The Positive and Negative Effects of the PWCS Free Lunch Program


Mariana El-khouri

Lunch at Patriot High School.

Mariana Elkhouri

Upon entering the 2021-2022 school year, there have been many changes due to Covid-19 and increased health and financial issues implemented by the school board. One is providing free breakfast and lunch for all PWCS students. Although there are benefits for the students that get school lunch, there have been some downsides as well that have deeply affected the school body in many ways.

There are 49,494 children in Virginia with school meal debt and the average debt per child is $169.39. Nationally, approximately 1.54 million students can’t afford their school meals.

Eating and nourishing the students’ bodies is very important for multiple reasons, one being to enhance a student’s ability to focus. By making school lunch free and accessible to every student, more kids will get the nutrients and energy they need to pay attention in class and perform better in school. Moreover, recent studies have shown that providing food to kids through the countywide school lunch program has led to improved test scores. 

According to The Regulatory Review, there is a stigma towards students who receive discounts on student lunches. Therefore, getting unpaid lunch lowers the student’s confidence in themselves because they feel as if they can’t or aren’t equal to the students who can afford the school lunches. 

Ann Cooper, Director of Nutrition Services for the public schools in Berkeley, California,  said that the separation between students who pay and those who receive free meals was an important “social justice issue”. Therefore, when the free school lunch option became available to all students, it created a common ground between both types of lunch buyers.. Because of this, kids that usually get discounts on school lunch can enter the lunch line confidently knowing that they won’t feel singled out.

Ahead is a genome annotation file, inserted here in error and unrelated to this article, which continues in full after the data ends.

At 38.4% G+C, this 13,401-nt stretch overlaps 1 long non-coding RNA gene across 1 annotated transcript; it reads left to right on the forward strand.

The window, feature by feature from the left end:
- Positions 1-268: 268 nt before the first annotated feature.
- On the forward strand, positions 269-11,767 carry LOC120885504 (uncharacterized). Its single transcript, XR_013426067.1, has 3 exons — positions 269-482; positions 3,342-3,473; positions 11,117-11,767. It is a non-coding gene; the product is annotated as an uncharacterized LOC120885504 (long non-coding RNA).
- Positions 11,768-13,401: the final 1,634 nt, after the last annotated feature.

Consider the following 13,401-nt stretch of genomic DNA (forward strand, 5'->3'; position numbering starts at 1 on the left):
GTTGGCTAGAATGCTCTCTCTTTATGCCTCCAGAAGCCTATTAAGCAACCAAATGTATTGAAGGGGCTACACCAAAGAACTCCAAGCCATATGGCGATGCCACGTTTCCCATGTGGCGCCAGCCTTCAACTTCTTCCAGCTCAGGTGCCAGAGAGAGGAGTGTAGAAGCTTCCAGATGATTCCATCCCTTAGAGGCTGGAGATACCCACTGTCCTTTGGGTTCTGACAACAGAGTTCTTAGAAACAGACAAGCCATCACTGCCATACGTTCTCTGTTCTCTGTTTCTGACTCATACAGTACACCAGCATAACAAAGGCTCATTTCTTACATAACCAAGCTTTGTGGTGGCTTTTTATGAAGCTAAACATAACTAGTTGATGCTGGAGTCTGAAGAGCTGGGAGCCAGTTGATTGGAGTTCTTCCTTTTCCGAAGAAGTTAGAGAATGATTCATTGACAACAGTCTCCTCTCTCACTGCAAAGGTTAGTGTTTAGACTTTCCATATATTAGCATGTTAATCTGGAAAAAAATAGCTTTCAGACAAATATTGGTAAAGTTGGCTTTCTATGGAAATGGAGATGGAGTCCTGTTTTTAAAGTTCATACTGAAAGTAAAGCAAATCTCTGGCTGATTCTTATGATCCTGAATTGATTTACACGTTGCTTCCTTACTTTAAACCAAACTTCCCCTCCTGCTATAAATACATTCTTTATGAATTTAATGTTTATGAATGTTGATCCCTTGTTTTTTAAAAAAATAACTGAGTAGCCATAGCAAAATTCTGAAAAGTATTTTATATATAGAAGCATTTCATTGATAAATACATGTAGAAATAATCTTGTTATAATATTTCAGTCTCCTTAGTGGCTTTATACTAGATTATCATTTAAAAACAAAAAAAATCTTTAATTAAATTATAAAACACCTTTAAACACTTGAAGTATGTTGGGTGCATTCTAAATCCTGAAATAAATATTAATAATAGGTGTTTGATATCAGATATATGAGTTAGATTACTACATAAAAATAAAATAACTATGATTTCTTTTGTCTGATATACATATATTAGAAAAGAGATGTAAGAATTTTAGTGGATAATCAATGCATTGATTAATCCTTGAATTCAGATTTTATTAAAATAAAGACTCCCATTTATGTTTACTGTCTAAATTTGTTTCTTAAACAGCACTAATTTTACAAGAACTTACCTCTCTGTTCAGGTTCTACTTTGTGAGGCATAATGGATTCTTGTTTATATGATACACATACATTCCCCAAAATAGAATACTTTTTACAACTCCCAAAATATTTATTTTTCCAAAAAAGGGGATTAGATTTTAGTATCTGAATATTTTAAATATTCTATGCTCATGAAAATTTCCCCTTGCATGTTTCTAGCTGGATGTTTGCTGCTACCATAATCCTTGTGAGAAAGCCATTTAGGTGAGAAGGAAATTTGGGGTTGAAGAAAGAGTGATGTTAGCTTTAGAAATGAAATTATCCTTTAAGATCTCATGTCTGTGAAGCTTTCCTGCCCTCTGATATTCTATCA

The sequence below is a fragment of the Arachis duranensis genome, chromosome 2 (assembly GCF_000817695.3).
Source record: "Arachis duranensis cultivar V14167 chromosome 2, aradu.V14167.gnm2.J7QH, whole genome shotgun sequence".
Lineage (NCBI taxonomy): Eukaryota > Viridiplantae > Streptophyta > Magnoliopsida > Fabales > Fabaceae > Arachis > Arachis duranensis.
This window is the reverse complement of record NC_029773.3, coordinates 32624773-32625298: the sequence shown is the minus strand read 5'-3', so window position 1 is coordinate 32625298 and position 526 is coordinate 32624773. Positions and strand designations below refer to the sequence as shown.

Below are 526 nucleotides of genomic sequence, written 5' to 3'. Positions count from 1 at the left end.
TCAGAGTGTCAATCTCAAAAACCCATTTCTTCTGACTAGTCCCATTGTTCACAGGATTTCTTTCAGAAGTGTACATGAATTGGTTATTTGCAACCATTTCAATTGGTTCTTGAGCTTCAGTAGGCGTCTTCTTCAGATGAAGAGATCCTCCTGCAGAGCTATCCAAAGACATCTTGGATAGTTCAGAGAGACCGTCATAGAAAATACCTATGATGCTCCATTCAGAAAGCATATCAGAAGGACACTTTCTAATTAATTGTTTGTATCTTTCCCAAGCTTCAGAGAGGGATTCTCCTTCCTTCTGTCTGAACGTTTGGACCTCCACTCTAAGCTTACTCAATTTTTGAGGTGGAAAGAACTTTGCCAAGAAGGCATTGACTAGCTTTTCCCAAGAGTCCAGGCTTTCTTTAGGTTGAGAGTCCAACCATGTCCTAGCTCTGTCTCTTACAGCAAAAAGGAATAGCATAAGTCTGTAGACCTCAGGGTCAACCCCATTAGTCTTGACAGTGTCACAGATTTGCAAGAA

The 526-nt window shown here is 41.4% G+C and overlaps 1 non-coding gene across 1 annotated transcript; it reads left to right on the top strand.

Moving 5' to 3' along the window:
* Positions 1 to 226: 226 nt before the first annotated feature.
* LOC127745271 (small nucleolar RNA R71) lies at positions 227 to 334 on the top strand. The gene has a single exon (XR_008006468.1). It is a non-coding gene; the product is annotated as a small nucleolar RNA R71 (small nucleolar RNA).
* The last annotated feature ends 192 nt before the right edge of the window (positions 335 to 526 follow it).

“Now that everyone is getting free lunch, no one will feel embarrassed to get lunch since they won’t need a discount anymore,” Niko Fombellida (’22) said.

Another downside is that students often tend to waste food by throwing away uneaten food at lunch, and the environment pays the toll.

On average in the United States, a total of 530,000 tons, or about 39.2 pounds of food gets wasted per year. Additionally, it costs about 9.7 million dollars a day to manage all the food being wasted by students. These statistics emphasize how students throughout this country don’t appreciate the work being put in to provide lunch in school.

The food that gets thrown away, untouched, ends up in landfills that produce methane gas, which seeps into the ecosystem and can have devastating effects like polluting the air and land.

Most people don’t know the process that goes into getting lunches into schools, and by throwing the food away, these students are unknowingly wasting the water and energy it takes to harvest and transport it.

“It isn’t good for the environment to be wasteful, and if [throwing away food] is just a one time thing, then I get it, but if students constantly do it, then they should stop,” Fombellida said.